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Psychology in the News

Erin Hardin awarded a 5-year NIH grant from the Science Education Partnership (R25) titled "Possibilities in Postsecondary Education and Science among Rural Appalachian Youth (PIPES)".

Congratulations to Erin Hardin on the award of a 5-year NIH grant from the Science Education Partnership (R25) titled "Possibilities in Postsecondary Education and Science among Rural Appalachian Youth (PIPES)".  The $963,000 grant is designed to work with appalachian high school youth to reduce barriers to going to college, focus on career exploration, provide mentoring and support and, ultimately increase college attendance in Appalachian youth with a particular emphasis on career options in science, technology, engineering, math, and medical science (STEMM).

Dr Hardin's Co-PI on the project is Melinda Gibbons (Educational Psychology).  Others collaborators on the multi-disciplinary project include Timothy Ezzell (Baker Center), Susan Benner (Office of Professional Licensure)  Steve Ripp (Biomedical Engineering), Travis Griffin (Engineering Diversity Programs), and Eric Heidel (Graduate school of Medicine).             

See for a UT Press Release about the exciting project. 

A brief abstract of PIPES: Possibilities in Postsecondary Education and Science among Rural Appalachian Youth:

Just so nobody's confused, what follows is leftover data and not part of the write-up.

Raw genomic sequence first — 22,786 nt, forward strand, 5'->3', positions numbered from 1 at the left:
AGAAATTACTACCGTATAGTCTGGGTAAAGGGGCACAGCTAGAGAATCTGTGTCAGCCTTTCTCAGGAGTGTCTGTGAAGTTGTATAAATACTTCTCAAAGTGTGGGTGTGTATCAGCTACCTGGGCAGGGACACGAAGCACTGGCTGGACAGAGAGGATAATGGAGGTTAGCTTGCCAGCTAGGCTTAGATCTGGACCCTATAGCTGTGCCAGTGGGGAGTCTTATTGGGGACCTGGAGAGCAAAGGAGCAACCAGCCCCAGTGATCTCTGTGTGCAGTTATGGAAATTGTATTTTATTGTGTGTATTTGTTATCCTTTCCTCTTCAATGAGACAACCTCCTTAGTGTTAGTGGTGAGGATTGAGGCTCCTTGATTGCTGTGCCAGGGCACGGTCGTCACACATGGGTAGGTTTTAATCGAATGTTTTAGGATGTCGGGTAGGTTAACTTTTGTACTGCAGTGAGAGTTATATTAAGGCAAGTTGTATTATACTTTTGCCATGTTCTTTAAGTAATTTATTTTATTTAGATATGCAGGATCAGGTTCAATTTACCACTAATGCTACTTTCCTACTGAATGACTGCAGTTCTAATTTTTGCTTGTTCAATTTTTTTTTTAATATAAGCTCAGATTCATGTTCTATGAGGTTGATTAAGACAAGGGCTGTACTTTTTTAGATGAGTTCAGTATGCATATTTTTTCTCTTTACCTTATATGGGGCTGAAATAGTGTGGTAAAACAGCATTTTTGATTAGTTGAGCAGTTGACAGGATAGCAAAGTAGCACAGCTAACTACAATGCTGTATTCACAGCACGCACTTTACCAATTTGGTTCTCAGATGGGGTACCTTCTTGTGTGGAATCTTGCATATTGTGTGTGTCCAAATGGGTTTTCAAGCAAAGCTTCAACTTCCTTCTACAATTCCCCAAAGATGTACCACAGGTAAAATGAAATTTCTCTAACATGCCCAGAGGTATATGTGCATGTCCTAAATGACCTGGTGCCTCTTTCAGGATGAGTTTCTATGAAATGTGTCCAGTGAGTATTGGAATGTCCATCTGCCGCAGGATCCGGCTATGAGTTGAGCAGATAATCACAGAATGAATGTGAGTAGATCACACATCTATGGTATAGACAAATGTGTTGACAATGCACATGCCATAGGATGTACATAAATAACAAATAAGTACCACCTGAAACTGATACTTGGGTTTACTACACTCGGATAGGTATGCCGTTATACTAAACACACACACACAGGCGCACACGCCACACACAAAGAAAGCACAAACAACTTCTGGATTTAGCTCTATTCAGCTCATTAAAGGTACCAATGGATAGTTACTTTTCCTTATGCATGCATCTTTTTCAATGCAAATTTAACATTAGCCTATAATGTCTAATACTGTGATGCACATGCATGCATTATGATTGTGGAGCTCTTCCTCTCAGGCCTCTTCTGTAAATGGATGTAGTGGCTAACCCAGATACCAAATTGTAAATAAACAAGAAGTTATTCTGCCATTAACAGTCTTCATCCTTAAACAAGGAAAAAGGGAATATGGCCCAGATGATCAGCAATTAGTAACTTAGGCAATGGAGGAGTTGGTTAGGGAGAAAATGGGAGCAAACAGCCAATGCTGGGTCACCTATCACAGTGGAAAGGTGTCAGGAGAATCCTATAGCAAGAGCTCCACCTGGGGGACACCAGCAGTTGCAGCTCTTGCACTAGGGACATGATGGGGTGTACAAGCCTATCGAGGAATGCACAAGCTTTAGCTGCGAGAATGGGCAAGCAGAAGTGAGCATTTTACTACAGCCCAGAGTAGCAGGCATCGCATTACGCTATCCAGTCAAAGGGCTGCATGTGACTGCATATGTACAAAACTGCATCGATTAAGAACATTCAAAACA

Rural Appalachia is a medically underserved area whose residents experience significant healthcare disparities. Because of the insular nature of rural Appalachian communities, change from within is particularly important. Thus, attracting residents from these areas to the biomedical, behavioral, and clinical research workforce may be essential for reducing the critical health disparities in the region. However, the low income, high unemployment, and substandard health care that epitomizes rural Appalachia evolves in part from a fundamentally devalued educational system. Studies show that students in these reduced-income rural schools have lower educational aspirations and are less likely to consider college as a viable option due to the contextual barriers they face, including limited economic resources, few role models with postsecondary education, a lack of active parental support, and a fear of 'fitting in' to the college lifestyle. However, studies also indicate that these same students possess a fiercely independent nature that would serve as a critical asset for achieving success in higher learning pursuits, and that strong cultural links would promote 'giving back' to their community's needs. Thus, rural Appalachian students possess the skills and capacities to succeed in a postsecondary educational environment if they could effectively confront and eliminate the perceived barriers preventing them from doing so. Our long range goal in this effort is to develop efficacious interventions that both reduce these contextual barriers (via mentoring and support) and increase interest in (via direct exposure to research and career options) pipeline science, technology, engineering, mathematics, and medical science (STEMM) majors among Appalachian youth. Our objective is to determine the extent to which such a multifaceted intervention strategy leads to increased intentions to pursue an undergraduate STEMM degree.

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